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THE GRIND: South Forsyth golfer Kelly Strickland playing with a new mentality
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THE GRIND: South Forsyth Golfer Kelly Strickland

Shot by Paul Dybas Edited by Paul Dybas

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Behind South Forsyth’s Kelly Strickland were 30 coaches from some of the top college golf programs in the country, but they weren’t at the U.S. Girls’ Junior Championship last July to see her. They had come those two days in New Jersey to see Strickland’s playing partners.

One was the No. 1-ranked player on the Junior Golf Scoreboard. The other was the No. 1 sophomore recruit in the country. Relative to her playing partners, Strickland was nobody. It was her first appearance in the marquee event, and it was the first time that college coaches had followed her during a round, even if they just happened to be following her.

Strickland recognizes now that the whole thing got to her. “That was the first time I was actually nervous at a tournament,” Strickland said, and she played like it, tying for 150th.

It was a formative moment for Strickland. Out of those two days, surrounded by college golf’s best coaches, Strickland’s ambition to play after high school that started in seventh grade crystallized.

But more importantly, so did a new mentality.

“A lot of people will let good girls who are really high-ranked on the Junior Golf Scoreboard and are ranked nationally get in your head and feel like you’re less than them,” Strickland said, “but if you just imagine that you’re the best player then you’ll have confidence your whole round.”

Strickland wasn’t the best girls player in Forsyth County last season, but she was among the most competitive. She shot a 79 at the Region 6-6A championships to help South finish fourth and one stroke ahead of Northview for the final state tournament qualifying spot. Then she tied for 15th out of 69 competitors in Class 6A with four other golfers with an 83 at the state championship. South placed 10th.

After her influential summer, Strickland wants to average under 80 this season and shoot under 75 at the state championship in mid-May, so she’s set a regimen to help her get there. Five days a week, Strickland practices for over two hours and then plays as many as 18 holes. On Sundays, she has a swing lesson with her private coach, where they take video of her swing to analyze. From February to October, Strickland plays amateur events on the Hurricane Junior Golf Tour, Southeastern Junior Golf Tour, Peggy Kirk Bell Golf Tour and AJGA.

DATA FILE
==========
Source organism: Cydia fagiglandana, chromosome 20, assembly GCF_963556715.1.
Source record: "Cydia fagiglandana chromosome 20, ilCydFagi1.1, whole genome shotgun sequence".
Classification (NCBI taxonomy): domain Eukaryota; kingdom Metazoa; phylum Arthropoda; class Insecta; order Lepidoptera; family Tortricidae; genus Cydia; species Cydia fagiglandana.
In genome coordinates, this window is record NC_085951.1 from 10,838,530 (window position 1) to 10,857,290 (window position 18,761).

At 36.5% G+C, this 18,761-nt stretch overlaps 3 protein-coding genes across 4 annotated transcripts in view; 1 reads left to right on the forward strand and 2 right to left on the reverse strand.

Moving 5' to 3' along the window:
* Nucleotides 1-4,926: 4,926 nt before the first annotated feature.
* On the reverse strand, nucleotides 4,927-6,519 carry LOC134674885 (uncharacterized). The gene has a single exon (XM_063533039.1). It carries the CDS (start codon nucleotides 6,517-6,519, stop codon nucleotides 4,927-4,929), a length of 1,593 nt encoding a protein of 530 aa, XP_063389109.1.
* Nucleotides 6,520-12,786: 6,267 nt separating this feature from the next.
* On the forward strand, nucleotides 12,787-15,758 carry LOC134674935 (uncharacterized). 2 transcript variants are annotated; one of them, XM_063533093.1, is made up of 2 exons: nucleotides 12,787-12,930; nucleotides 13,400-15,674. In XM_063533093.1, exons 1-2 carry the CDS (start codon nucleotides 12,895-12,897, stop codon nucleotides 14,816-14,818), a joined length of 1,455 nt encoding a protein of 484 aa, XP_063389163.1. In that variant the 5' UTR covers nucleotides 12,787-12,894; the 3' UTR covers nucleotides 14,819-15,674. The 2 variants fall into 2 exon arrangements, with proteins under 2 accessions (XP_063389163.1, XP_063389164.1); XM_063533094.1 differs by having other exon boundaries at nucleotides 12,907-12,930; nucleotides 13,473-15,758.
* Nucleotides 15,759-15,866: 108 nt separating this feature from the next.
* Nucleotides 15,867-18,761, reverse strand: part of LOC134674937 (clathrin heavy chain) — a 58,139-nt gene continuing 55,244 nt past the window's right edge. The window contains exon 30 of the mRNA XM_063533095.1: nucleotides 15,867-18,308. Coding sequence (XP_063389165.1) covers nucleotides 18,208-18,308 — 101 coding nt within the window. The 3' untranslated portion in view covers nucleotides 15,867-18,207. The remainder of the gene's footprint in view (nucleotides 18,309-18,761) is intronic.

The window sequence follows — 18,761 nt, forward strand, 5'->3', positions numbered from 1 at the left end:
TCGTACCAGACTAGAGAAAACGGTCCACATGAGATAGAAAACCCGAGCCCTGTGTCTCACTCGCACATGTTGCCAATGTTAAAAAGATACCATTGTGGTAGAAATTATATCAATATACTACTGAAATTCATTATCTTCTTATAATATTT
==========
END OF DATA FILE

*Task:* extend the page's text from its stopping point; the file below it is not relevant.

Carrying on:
That’s how Strickland will spend this coming summer, one she already knows will be the most important yet to her prospects for a college golf career.

Strickland isn’t fazed by the stakes.

“It’ll all just work out with how I play,” Strickland said.

She’s confident, to a degree she’s never been before thanks to those two disappointing days last July.

“Playing poorly in tournaments is just not fun for anybody,” Strickland said. “I just think about how I played at the U.S. Girls (Junior Championship) and how unconfident it made me and how it really made me take a step back in my game, and by practicing I’m only pushing forward, and I can’t really go back to that time.”

Indeed, Strickland put her new mentality to the test soon after the Junior Championship. A few weeks later, playing in the three-day Greg Norman Champions Golf Academy Junior Championship, Strickland shot 229 to tie for seventh. Later that month, she placed third in a two-day Hurricane Junior Golf Tour event.

Pretty good so far.

“After multiple tournaments of experience, now I feel like (the best),” Strickland said.